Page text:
Most parents realize how important quality vision is to their child’s development and education.
- As children grow, more than 80% of what they learn is processed through their eyes.
- Up to 25% of all school-aged children have vision problems significant enough to impair academic performance.
- Traditional testing for 20/20 visual acuity does not detect these problems. In fact, many children with significant vision problems have passed their school’s vision screening. That’s because these screenings are designed only to check distance vision as measured by the 20/20 line on the eye chart. Unfortunately, they do not check if a child’s eyes:
- Both work together as a team
- Can track print across a written page without losing their place
- Can comfortably adjust focus when looking from near to far away
Good vision involves much more than just seeing clearly without glasses. Visual problems in any of the following areas can have a significant effect on learning:
- Eye tracking skills
- Eye teaming skills
- Binocular vision
A vision problem can be easily mistaken for a learning problem. Youngsters with visual problems can be misdiagnosed as having learning disabilities, ADHD, or dyslexia. For example, a child with a learning related vision problem may not be able to sustain close work at school, and a child who has ADHD also cannot sustain attention on their work. Same behaviors, different diagnosis.
Some signs and symptoms, like eyestrain or blurred vision, can actually be attributed directly to a visual dysfunction. Other problems, such a poor attention span at school, clumsiness in sports, or reduced productivity at work, may not be immediately recognized as a vision problem.
Other physical signs of vision problems in children:
- Frequent headaches or eyestrain
- Blurring of distance or near vision, particularly after reading or close work
- Avoidance of close work
- Poor judgment of depth
- An eye that turns in or out
- Tendency to cover up one eye
- Double vision
- Poor hand-eye coordination
- Difficulty following a moving target
Eye Exam: Children
- Amblyopia - This is the loss or lack of development of central vision and is not correctable with lenses. Amblyopia can result from a failure to use both eyes and a large degree of nearsightedness or farsightedness before age 6. It does not affect side vision.
- Eye coordination - Both eyes need to work together as a team. Each eye sees a different image, and the brain blends the images into one three-dimensional picture. Good eye coordination keeps the eyes in proper alignment.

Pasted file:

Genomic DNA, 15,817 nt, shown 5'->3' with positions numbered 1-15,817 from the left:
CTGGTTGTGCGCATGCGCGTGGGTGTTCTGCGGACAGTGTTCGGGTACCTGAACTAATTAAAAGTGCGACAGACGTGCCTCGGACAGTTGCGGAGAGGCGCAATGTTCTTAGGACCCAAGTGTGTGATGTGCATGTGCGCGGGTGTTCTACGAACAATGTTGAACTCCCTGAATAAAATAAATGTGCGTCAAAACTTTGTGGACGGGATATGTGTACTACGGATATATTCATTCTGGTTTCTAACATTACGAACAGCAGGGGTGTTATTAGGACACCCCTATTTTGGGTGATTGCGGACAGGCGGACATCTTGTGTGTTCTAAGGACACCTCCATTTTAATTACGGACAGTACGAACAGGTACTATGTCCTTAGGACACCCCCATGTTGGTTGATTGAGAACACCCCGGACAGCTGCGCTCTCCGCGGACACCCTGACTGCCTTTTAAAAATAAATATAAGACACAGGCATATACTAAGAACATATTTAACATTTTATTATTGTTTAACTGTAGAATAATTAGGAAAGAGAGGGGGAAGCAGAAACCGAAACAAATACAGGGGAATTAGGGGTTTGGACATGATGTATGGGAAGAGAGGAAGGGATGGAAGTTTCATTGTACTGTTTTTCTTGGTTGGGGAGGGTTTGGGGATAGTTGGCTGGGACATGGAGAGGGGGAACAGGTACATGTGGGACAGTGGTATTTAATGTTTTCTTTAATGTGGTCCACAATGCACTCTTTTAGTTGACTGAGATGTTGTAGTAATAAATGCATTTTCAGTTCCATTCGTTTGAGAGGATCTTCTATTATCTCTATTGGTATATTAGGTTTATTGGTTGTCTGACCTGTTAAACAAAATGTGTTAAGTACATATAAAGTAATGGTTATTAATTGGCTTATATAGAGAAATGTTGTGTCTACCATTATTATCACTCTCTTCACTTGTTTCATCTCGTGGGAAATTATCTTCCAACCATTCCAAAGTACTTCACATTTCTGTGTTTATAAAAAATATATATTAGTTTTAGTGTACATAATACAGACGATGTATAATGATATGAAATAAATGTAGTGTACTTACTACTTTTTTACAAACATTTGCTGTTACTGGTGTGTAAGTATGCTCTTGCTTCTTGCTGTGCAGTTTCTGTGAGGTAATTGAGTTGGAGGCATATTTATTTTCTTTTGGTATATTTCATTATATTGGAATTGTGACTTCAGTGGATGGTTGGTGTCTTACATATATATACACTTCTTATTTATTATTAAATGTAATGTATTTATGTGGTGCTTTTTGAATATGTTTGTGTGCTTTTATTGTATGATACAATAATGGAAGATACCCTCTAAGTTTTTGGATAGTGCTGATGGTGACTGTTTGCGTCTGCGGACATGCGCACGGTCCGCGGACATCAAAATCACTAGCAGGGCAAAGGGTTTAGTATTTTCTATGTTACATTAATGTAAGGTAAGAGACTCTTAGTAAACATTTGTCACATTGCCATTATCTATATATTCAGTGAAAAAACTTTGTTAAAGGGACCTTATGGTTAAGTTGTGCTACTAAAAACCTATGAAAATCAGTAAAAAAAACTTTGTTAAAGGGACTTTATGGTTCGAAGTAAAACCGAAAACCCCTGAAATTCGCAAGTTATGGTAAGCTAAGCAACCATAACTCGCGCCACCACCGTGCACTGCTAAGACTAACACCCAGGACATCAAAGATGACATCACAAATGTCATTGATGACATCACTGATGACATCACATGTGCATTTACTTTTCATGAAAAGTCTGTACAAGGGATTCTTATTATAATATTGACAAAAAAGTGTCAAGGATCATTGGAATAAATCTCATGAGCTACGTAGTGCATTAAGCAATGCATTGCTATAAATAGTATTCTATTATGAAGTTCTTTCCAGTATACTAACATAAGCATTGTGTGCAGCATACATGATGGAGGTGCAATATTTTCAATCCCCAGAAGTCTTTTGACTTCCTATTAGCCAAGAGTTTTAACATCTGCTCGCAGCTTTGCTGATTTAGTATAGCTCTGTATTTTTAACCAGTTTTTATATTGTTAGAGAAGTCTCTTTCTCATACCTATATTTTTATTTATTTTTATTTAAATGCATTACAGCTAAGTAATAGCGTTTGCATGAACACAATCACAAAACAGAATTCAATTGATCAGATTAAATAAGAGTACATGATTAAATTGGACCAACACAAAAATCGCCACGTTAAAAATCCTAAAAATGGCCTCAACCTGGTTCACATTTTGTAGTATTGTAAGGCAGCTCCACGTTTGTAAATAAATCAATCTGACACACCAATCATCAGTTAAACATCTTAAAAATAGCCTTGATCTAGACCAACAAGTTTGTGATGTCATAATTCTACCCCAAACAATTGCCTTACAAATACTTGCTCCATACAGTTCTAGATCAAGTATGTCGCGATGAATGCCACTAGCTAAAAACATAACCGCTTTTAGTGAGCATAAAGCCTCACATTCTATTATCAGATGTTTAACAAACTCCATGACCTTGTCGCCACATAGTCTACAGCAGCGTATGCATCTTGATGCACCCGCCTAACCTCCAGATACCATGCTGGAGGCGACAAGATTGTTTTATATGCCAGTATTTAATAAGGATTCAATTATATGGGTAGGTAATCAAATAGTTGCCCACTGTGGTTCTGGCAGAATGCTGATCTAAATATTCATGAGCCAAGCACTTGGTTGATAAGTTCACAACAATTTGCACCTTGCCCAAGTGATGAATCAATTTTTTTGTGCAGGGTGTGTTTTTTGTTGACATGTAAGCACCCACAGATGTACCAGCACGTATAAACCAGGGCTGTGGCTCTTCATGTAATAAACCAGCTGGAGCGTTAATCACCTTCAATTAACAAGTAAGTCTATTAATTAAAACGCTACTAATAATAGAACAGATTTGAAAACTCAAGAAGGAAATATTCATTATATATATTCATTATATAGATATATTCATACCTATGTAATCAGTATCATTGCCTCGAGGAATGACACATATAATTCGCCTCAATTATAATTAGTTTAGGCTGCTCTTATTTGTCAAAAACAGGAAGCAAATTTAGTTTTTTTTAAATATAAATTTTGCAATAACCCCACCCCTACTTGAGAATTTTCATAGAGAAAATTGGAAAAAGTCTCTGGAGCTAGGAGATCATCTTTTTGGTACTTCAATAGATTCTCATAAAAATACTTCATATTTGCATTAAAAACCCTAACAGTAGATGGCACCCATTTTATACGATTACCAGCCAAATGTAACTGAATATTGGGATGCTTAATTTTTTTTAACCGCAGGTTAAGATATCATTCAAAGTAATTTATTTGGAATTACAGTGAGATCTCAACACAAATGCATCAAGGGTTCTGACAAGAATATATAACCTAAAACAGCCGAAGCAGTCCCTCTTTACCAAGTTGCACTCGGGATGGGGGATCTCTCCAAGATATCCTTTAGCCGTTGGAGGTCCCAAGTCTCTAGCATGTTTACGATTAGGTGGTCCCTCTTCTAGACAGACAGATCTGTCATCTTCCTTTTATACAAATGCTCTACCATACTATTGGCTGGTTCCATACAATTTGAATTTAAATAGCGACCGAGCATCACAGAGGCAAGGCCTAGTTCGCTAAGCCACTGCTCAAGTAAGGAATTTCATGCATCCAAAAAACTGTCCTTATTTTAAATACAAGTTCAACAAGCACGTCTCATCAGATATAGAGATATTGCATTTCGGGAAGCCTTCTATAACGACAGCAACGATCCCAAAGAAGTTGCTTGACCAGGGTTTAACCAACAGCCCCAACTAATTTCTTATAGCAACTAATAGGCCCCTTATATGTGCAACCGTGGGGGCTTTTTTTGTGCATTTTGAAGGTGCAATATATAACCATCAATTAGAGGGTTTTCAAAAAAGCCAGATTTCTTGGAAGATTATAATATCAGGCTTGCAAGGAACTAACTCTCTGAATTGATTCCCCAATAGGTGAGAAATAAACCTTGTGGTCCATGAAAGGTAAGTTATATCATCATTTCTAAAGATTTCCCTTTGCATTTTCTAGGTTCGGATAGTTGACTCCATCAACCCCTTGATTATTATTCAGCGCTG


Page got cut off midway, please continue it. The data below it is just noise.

- Color deficiency - This is about the inability to distinguish some colors and shades. This happens when the color-sensitive cone cells in the eyes do not pick up or send the proper signals to the brain.
Infants are not born with complete vision. As babies grow, good vision develops through a learned process of looking touching, and exploring. Parents can play an important role in ensuring that their baby learns to see well.
Eye Examinations for Babies
Your baby should have his or her first visual exam at six months of age, or sooner if a problem is evident. If you notice your baby’s eyes turning inward or outward for more than a few seconds, or any other sign of eye problems, call Fischer Laser Eye Center and ask for an appointment with an eye care professional experienced in examining infants.
A baby’s failure to see well can affect other development. Look for these milestones in your child’s visual and motor development:
Does your baby:
- Follow an object with his or her eyes by age 5 weeks?
- Bring his or her hands together by 8 weeks?
- Hold and sustain direct eye contact with you by 3 months?
- Turn his or her eyes together to locate near objects by 4 months?
- Make the sounds p, b, t, d, and m by 5 months?
- Roll over independently by 7 months?
- Sit without support by 8 months?
- Creep and crawl by 9 months?
Seek professional help if you notice a delay in any of these developmental milestones. The sooner any vision problems are detected and treated, the more likely the problem can be fully corrected. Typically, babies and children do not outgrow visual problems.